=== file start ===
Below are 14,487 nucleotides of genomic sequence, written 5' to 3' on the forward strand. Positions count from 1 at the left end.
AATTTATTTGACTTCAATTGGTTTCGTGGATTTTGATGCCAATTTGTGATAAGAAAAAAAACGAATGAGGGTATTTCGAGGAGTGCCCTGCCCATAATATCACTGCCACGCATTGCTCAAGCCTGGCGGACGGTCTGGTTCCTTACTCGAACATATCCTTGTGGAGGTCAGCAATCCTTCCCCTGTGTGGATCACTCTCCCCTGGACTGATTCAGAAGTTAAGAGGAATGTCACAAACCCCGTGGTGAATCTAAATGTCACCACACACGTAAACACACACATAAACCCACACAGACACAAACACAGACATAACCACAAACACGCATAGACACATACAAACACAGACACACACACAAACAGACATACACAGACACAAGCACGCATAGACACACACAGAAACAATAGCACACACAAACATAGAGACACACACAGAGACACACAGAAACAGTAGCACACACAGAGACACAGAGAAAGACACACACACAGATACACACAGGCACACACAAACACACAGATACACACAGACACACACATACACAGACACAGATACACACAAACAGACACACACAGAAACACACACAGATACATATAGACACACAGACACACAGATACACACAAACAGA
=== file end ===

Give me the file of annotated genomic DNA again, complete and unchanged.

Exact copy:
Below are 14,487 nucleotides of genomic sequence, written 5' to 3' on the forward strand. Positions count from 1 at the left end.
AATTTATTTGACTTCAATTGGTTTCGTGGATTTTGATGCCAATTTGTGATAAGAAAAAAAACGAATGAGGGTATTTCGAGGAGTGCCCTGCCCATAATATCACTGCCACGCATTGCTCAAGCCTGGCGGACGGTCTGGTTCCTTACTCGAACATATCCTTGTGGAGGTCAGCAATCCTTCCCCTGTGTGGATCACTCTCCCCTGGACTGATTCAGAAGTTAAGAGGAATGTCACAAACCCCGTGGTGAATCTAAATGTCACCACACACGTAAACACACACATAAACCCACACAGACACAAACACAGACATAACCACAAACACGCATAGACACATACAAACACAGACACACACACAAACAGACATACACAGACACAAGCACGCATAGACACACACAGAAACAATAGCACACACAAACATAGAGACACACACAGAGACACACAGAAACAGTAGCACACACAGAGACACAGAGAAAGACACACACACAGATACACACAGGCACACACAAACACACAGATACACACAGACACACACATACACAGACACAGATACACACAAACAGACACACACAGAAACACACACAGATACATATAGACACACAGACACACAGATACACACAAACAGA